Linked by Thom Holwerda on Mon 21st May 2012 20:03 UTC
Windows For Microsoft, the traditional desktop is old news. It's on its way out, it's legacy, and the harder they claim the desktop has equal rights, the sillier it becomes. With companies, words are meaningless, it's actions that matter, and here Microsoft's actions tell the real story. The company has announced the product line-up for Visual Studio 11, and the free Express can no longer be used to create desktop applications. Message is clear.
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RE[2]: "19th Century Dentist"
by Alfman on Tue 22nd May 2012 05:57 UTC in reply to "RE: "19th Century Dentist""
Alfman
Member since:
2011-01-28

Nelson,


"Puts things in perspective for snobby developers. We serve the consumer, and the trends are overwhelmingly pointing towards a walled garden with curated apps with first class touch support."

Call me cynical, but I believe microsoft wants us to serve their platform *instead* of the consumer.


"PCs have gone mobile which means we need better battery life and that itself necessitates a new execution model. Having all apps running all the time is extremely wasteful."

Not quite. There is absolutely nothing about the old win32s that necessitates applications to be running all the time (foreground or background). At their core, most windows applications are fundamentally built on top of a simple loop which is event oriented. So as long as the operating system is not sending it any events, the majority of existing applications won't use any CPU time. Go ahead and look at the task manager and check to see if your minimized programs are using more than 0% CPU, in the majority of cases the answer is "no".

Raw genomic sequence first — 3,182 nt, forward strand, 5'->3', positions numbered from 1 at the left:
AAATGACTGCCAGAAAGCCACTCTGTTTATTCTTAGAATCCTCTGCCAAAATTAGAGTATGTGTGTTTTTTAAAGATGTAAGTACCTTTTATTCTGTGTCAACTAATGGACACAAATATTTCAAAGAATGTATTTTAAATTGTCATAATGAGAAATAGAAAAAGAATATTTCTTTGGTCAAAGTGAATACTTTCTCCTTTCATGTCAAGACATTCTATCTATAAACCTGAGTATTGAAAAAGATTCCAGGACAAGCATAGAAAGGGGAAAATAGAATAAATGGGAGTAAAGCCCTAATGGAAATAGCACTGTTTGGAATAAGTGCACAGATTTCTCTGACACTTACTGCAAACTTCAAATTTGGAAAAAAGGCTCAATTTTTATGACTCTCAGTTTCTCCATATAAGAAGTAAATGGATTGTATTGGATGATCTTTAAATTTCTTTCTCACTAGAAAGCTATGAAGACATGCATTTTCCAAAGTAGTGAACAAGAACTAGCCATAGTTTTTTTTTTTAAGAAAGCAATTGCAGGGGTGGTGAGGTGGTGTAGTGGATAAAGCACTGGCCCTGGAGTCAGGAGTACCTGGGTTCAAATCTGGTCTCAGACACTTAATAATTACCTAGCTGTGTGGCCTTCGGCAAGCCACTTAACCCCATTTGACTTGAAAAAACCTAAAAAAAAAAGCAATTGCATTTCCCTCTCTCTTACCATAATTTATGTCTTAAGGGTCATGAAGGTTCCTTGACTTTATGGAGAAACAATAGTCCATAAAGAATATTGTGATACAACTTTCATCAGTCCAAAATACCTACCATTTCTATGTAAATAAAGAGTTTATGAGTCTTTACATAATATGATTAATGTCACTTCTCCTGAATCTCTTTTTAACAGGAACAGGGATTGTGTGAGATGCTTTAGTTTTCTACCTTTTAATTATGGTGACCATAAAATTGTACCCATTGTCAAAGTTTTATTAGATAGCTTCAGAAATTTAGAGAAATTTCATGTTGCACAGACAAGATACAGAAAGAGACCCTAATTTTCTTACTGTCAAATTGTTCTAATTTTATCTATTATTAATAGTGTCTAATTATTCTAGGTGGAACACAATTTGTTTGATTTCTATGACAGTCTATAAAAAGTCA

"Microsoft is for once, ahead of the curve when it comes to a converging ecosystem with a strong developer story. This leap into a new era will pay dividends for them."

It's interesting you should say that. I used to think microsoft was more developer friendly a decade ago when I developed entirely for windows. Then everything changed around the time of Vista. OS programmers like myself were upset to witness our platform imposing new non-elective kernel lockouts and DRM controls that put a huge wrench in open source development. Even commercial developers were shafted when microsoft broke thousands of drivers. And customers were shafted when their hardware was no longer usable. 2K/XP drivers would already work as is if not for the DRM and lockout restrictions designed to make them not work. It was a slap in the face when 3rd party tools designed to allow end users to install XP and open source drivers were banned.


That was really the turning point for me as independent/open source kernel developers were clearly unwelcome on windows any more. Now they're going even further and restricting the installation of user space applications...well this is what I have to say about that:

http://www.bing.com/images/search?q=mr+yuck

Edited 2012-05-22 06:08 UTC

Reply Parent Score: 7

RE[3]: "19th Century Dentist"
by Nelson on Tue 22nd May 2012 06:11 in reply to "RE[2]: "19th Century Dentist""
Nelson Member since:
2005-11-29